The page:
In the 1970's Labour's Jim Tully tried to retain power for the FG/Lab coalition by creating plenty of three seat constituencies with the view that each of FF, FG and Lab would win a seat each. The plan disastrously backfired with FF winning two out of three in many of the constituencies in the 1977 election leading to the giveaway budgets of the Lynch government. The failure has lead to the term Tullymander where the redrawing of boundaries spectacularly fail to achieve the desired result.

In the PR-STV system the gerrymander tends to be based on the number of seats for a given district rather than making non-compact constituencies. The smaller the number the easier it is for the bigger party or name in an area to win. Larger areas, while somewhat favouring the smaller parties are also more representative of the entire area. A candidate that consistently polls 12% across an area will get elected in a 6 seater but will have no hope if the area is divided into two 3 seaters.

Taking a more simple example, imagine an area with two seats, split into two areas A and B. FF polls well in area A but very poorly in B, FG the other way round and Labour consistently across both districts. Assume the 2nd preferences for each ballot are evenly split between the other two candidates.

Area A
Area B
45% 20% 35% 20% 45% 35%
In this case both FF and FG would be best served by having two separate single seat constituencies as the transfers would elect one representative from each party. In a single two seat constituency, Labour would be elected on the first count with FF and FG slugging it out for random votes in the Labour surplus.

The power to set terms of reference for the Constituency Commission can still have a great influence on the outcome of any boundary review. In the interests of electing the candidates most representative of the views of the electorate it is vital that small, gerrymandered constituencies are removed and large multi-seat constituencies are created.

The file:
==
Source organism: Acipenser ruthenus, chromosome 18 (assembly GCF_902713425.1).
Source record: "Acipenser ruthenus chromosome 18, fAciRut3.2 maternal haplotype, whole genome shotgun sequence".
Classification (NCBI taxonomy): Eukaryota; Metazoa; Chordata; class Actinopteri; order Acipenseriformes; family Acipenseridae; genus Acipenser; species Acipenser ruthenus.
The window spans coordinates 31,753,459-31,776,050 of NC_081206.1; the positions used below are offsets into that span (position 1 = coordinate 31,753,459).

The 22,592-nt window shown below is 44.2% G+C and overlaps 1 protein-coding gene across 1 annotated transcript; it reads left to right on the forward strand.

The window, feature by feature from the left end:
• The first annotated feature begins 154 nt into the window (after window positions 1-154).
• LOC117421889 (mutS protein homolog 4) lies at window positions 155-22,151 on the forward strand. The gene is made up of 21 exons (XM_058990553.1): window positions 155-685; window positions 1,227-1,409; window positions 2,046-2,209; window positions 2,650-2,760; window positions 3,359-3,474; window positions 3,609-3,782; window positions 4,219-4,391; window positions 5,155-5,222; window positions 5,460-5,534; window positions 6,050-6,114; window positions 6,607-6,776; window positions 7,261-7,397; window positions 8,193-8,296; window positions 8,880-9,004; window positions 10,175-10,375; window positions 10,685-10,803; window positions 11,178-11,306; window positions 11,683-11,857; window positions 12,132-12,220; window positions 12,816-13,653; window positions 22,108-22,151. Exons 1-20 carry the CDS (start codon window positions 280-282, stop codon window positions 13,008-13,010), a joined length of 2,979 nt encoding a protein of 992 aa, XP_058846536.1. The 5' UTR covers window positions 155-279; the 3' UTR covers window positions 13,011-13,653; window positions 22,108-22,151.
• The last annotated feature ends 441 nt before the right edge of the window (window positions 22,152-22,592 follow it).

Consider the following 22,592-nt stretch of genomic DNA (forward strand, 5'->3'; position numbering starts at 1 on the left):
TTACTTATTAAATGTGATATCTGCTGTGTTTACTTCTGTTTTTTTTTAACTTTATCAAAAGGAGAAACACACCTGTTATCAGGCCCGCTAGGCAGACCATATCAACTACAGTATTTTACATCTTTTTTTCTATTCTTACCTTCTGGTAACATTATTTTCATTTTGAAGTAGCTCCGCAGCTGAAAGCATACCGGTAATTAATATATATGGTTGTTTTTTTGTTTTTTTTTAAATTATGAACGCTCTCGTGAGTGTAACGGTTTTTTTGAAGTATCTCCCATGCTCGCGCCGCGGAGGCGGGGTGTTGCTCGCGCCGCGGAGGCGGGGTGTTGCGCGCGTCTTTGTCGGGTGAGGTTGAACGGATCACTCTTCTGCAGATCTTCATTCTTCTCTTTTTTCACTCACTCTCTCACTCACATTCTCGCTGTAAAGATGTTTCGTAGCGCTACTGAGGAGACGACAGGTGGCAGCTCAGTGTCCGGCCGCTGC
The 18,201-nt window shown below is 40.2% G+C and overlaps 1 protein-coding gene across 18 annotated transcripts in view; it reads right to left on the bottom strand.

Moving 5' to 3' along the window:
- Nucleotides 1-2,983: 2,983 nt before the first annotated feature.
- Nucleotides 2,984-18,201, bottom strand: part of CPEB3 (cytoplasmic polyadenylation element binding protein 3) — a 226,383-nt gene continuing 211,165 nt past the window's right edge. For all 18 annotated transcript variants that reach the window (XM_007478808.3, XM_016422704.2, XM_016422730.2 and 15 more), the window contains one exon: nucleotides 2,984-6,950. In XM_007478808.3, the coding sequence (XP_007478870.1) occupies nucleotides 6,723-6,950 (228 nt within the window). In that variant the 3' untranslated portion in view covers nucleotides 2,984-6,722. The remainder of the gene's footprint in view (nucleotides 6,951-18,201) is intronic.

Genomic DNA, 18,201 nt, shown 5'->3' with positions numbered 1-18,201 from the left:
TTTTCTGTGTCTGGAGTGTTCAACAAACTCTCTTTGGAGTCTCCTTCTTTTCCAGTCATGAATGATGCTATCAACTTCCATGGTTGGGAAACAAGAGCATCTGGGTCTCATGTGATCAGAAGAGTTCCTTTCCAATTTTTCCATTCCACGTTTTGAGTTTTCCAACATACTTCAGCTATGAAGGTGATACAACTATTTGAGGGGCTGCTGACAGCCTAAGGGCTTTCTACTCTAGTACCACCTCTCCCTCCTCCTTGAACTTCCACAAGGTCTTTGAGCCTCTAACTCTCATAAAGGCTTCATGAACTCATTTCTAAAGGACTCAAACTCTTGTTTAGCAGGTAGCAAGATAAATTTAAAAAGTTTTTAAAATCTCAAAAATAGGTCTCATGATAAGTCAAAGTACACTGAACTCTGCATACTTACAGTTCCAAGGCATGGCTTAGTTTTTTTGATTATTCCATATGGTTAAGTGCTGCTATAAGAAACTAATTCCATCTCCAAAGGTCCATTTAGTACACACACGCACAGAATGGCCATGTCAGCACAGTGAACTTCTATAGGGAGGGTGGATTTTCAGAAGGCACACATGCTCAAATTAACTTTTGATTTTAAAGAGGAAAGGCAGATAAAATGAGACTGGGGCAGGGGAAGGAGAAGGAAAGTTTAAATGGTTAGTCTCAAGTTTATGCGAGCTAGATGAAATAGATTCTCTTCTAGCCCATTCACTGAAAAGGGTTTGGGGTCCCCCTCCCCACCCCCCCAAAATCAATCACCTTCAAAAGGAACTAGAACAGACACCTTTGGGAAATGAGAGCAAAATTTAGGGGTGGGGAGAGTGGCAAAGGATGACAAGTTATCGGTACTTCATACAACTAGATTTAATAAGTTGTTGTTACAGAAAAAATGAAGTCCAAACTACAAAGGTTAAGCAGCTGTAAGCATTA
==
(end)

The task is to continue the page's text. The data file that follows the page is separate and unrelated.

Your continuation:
Saturday, February 20, 2010

Minister on the move?

In the last week or so I have heard talk of Minister Mary Hanafin relocating her electoral base from Dún Laoghaire into Dublin South. At first I was extremely skeptical as she has steadily built her vote over the last three elections from just over 9% in 1997 to in excess of 20% in 2007. However, on further reflection it is not as far fetched as one might imagine.

The constituency boundaries were redrawn after the 2007 general election and Dún Laoghaire was reduced from 5 seats to 4 seats and about 11000 residents were moved into neighbouring Dublin South. The moved areas were mainly in Foxrock, Cabinteely and Leopardstown so the new boundary between the two constituencies is now the N11 Stillorgan Dual Carriageway.

Firstly let us consider the state of play in Dún Laoghaire. In 2007, both Fianna Fáil candidates headed the poll with over two quotas between them. After that, Eamon Gilmore of Labour was elected. Fine Gael's three candidate strategy failed miserably as with almost 1.5 quotas they should have been able to get two elected had only two candidates been run. The final seat was picked up by Ciaran Cuffe of the Green Party leaving Richard Boyd Barrett as the loser. If at the time the constituency had been a 4 seater, the most likely result would have been that 2FF, 1FG, 1Lab if the votes had been cast in the same proportions.

The 2009 local elections show a remarkable change in fortunes. Taking the results for the three main wards that make up the Dún Laoghaire Dáil constituency (Ballybrack, Dún Laoghaire and Blackrock - a small part of Stillorgan is also in DL) FG won 35% of the vote, Labour almost 24%, PBP 14% with FF back in 4th place on just shy of 13%. A repeat of these would result in 2FG, 1Lab and 1PBP being returned in the 4 seat Dáil constituency. Going from 2 TDs to none might seem extreme but remember that in 2002 no FG deputies were returned here, whereas only 10 years previously three were elected. A more realistic result might be 1FF, 1FG, 1Lab, 1PBP. But whatever happens there is no chance of both FF deputies being re-elected.